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What are the Different Kinds of Kidney Stone Procedures?

By Vicki Watson
Updated May 17, 2024
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Kidney stones, which are hard mineral deposits that develop in the kidneys, cause significant pain to sufferers. Various kidney stone procedures exist for treating kidney stones. For example, ureteroscopy is a non-invasive procedure used on stones located in the central and lower areas of the ureter, but the high risk of damage from this surgery makes it less commonly used today. Extracorporeal shock wave lithotripsy (ESWL) is among the most common kidney stone procedures, and percutaneous nephrolithotomy is often used in cases of large stones or stones that are hard to reach with ESWL. Open surgery is rarely performed today, and it is generally reserved for extremely large stones that can't be addressed with less invasive methods.

Ureteroscopy is one of the least invasive kidney stone procedures, as no incisions are made, but because of the risk of damage during surgery, it is rarely performed. A small, fiber optic camera called a ureteroscope is passed through the tube, called the urethra, through which urine flows from the bladder during urination. The camera allows doctors to see the kidney stones and place them into a small basket attached to the ureteroscope.

Extracorporeal shock wave lithotripsy breaks up kidney stones utilizing shock waves, allowing the small pieces to simply move through the urinary track and out of the body. The patient lies on a cushion filled with water while a doctor directs high-energy sound waves through the body to break the kidney stones into small pieces which can then easily pass through the body during normal urination over the following days or weeks. This outpatient procedure takes about one hour.

When more aggressive kidney stone procedures need to be considered, doctors may opt to perform a percutaneous nephrolithotomy. A surgeon makes a 1-centimeter (about a 10-millimeter) incision in the flank, making this treatment more invasive than some other kidney stone procedures, but less invasive than open surgery. The doctor then threads a wire into the kidney to locate and break up stones using a laser. The stones are then removed using suction or a small grasping instrument. Percutaneous nephrolithotomy is used when less invasive procedures would likely be ineffective in remedying the problem.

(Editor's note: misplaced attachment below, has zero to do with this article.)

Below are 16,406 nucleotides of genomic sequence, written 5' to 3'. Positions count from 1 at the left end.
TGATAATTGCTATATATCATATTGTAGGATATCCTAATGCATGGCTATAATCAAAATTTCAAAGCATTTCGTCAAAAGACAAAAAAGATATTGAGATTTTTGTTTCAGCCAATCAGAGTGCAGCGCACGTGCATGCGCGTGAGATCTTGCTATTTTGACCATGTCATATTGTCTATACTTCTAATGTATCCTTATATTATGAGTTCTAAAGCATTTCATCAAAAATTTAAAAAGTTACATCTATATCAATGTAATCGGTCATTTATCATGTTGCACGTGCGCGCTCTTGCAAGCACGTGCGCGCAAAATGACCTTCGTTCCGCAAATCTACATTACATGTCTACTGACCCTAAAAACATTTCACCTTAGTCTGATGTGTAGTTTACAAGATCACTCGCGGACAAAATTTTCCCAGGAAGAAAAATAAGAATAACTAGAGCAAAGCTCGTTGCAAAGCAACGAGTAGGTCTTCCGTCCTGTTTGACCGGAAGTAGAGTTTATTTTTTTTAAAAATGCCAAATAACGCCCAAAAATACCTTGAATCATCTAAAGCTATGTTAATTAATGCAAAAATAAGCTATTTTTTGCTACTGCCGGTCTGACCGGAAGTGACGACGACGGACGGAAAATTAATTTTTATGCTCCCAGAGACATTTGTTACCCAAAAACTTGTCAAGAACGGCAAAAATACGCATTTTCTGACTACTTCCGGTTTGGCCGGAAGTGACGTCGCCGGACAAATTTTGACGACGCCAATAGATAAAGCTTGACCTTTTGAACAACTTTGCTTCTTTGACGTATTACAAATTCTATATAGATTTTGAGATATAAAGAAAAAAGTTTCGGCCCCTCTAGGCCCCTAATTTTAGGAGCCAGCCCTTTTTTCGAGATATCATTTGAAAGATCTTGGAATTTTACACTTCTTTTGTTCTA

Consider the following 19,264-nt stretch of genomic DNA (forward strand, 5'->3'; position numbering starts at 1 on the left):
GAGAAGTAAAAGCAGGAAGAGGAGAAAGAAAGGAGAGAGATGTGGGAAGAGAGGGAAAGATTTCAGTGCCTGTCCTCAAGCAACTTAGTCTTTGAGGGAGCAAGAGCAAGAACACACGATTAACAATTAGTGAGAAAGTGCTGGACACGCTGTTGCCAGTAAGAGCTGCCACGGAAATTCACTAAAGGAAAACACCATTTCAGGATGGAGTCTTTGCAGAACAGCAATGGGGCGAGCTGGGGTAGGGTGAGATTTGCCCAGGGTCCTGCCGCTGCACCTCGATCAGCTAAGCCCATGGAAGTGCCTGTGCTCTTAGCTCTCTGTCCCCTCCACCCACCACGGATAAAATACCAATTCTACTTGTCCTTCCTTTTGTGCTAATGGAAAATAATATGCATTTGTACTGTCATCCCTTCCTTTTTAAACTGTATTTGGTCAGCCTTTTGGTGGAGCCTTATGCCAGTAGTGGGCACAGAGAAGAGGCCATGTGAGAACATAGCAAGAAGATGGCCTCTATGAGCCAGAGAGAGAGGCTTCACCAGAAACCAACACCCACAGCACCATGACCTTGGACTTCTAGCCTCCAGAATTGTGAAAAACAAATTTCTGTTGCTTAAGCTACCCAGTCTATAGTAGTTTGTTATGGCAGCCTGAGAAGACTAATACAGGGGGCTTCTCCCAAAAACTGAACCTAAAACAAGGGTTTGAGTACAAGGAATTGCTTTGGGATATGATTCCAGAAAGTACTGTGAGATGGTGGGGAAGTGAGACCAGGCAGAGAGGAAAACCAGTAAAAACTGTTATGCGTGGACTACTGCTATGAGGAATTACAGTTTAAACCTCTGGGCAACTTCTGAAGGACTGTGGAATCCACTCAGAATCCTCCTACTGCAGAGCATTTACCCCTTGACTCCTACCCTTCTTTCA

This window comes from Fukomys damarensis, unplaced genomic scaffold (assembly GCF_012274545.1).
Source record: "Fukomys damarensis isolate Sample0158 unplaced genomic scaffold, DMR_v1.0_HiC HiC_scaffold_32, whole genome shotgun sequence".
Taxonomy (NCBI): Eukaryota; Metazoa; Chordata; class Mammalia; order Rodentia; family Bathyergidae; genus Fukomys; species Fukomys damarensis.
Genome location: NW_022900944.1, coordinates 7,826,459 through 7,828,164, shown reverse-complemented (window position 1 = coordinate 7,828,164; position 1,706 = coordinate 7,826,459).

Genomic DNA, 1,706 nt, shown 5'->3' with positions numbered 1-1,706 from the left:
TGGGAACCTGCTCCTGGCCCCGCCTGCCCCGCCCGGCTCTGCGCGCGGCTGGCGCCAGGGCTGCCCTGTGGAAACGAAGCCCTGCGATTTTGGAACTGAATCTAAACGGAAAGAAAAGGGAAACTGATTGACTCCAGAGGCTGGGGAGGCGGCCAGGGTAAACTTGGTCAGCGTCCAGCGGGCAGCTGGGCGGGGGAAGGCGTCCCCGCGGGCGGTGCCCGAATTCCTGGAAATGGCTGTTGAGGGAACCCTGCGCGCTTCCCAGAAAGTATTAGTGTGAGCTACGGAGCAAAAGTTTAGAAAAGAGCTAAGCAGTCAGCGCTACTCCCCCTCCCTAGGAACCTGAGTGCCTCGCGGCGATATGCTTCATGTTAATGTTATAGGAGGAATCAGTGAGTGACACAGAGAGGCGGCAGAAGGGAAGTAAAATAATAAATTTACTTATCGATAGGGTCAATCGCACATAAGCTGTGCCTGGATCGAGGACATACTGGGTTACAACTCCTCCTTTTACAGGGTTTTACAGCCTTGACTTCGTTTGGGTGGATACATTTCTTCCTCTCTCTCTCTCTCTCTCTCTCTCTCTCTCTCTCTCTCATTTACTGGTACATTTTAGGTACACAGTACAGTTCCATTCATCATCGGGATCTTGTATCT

When the patient suffers from very large kidney stones, open surgery may be the only option. Unlike less intrusive kidney stone procedures, open surgery entails a surgeon making a large incision to access the affected kidney. Additionally, the doctor also makes cuts into either the ureter or kidney to allow access to the troublesome stone. While typically very effective, the patient endures a considerably longer recovery time than with other treatment options, as a number of incisions are required for this procedure. This procedure also runs a higher risk of infection or kidney damage.

Kidney stone sufferers benefit from modern day technology that may more effectively relieve pain and remove stones. Such tools as small scopes, ultrasound and lasers usually make treating kidney stones less invasive than older surgery options while offering efficient resolution to the issues. Patients requiring such surgery should discuss all options, risks and potential complications with their doctors before deciding upon a specific procedure.

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